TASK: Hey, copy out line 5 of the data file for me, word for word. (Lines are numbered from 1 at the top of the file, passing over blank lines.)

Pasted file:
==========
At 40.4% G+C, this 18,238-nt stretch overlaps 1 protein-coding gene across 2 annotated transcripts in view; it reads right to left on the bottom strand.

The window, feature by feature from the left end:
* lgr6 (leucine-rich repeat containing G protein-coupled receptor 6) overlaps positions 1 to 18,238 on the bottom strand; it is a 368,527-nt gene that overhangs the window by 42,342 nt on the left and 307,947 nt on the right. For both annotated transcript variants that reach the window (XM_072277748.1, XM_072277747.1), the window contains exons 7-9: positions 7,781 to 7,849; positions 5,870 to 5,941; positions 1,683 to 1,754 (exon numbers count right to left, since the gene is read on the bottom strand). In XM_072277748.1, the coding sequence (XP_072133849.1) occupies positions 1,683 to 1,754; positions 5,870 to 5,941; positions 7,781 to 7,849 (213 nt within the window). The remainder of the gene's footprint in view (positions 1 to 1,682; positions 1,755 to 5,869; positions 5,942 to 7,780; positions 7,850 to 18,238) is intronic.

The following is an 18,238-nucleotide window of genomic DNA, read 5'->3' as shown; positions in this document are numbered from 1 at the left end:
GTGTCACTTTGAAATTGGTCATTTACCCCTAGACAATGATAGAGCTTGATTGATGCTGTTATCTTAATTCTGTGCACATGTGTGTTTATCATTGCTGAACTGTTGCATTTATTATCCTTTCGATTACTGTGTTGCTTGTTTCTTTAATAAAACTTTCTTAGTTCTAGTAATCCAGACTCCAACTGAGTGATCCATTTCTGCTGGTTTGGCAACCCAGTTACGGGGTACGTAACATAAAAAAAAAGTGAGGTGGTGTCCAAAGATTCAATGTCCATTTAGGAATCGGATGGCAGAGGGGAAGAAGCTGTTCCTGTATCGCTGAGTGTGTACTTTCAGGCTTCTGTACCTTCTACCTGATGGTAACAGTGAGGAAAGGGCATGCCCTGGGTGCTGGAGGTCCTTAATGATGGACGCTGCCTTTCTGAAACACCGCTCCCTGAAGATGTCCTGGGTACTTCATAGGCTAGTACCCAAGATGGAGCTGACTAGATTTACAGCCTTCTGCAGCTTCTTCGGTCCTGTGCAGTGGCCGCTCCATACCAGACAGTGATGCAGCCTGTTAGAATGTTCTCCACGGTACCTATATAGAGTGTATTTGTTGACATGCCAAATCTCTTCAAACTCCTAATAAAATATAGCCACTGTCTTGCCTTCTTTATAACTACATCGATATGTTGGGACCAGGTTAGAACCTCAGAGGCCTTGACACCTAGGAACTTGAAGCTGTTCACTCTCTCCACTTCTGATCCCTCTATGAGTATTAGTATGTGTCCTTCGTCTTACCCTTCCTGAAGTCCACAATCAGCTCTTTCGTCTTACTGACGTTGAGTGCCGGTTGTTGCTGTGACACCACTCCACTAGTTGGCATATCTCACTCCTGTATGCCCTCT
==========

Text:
GTGTCACTTTGAAATTGGTCATTTACCCCTAGACAATGATAGAGCTTGATTGATGCTGTTATCTTAATTCTGTGCACATGTGTGTTTATCATTGCTGAACTGTTGCATTTATTATCCTTTCGATTACTGTGTTGCTTGTTTCTTTAATAAAACTTTCTTAGTTCTAGTAATCCAGACTCCAACTGAGTGATCCATTTCTGCTGGTTTGGCAACCCAGTTACGGGGTACGTAACATAAAAAAAAAGTGAGGTGGTGTCCAAAGATTCAATGTCCATTTAGGAATCGGATGGCAGAGGGGAAGAAGCTGTTCCTGTATCGCTGAGTGTGTACTTTCAGGCTTCTGTACCTTCTACCTGATGGTAACAGTGAGGAAAGGGCATGCCCTGGGTGCTGGAGGTCCTTAATGATGGACGCTGCCTTTCTGAAACACCGCTCCCTGAAGATGTCCTGGGTACTTCATAGGCTAGTACCCAAGATGGAGCTGACTAGATTTACAGCCTTCTGCAGCTTCTTCGGTCCTGTGCAGTGGCCGCTCCATACCAGACAGTGATGCAGCCTGTTAGAATGTTCTCCACGGTACCTATATAGAGTGTATTTGTTGACATGCCAAATCTCTTCAAACTCCTAATAAAATATAGCCACTGTCTTGCCTTCTTTATAACTACATCGATATGTTGGGACCAGGTTAGAACCTCAGAGGCCTTGACACCTAGGAACTTGAAGCTGTTCACTCTCTCCACTTCTGATCCCTCTATGAGTATTAGTATGTGTCCTTCGTCTTACCCTTCCTGAAGTCCACAATCAGCTCTTTCGTCTTACTGACGTTGAGTGCCGGTTGTTGCTGTGACACCACTCCACTAGTTGGCATATCTCACTCCTGTATGCCCTCT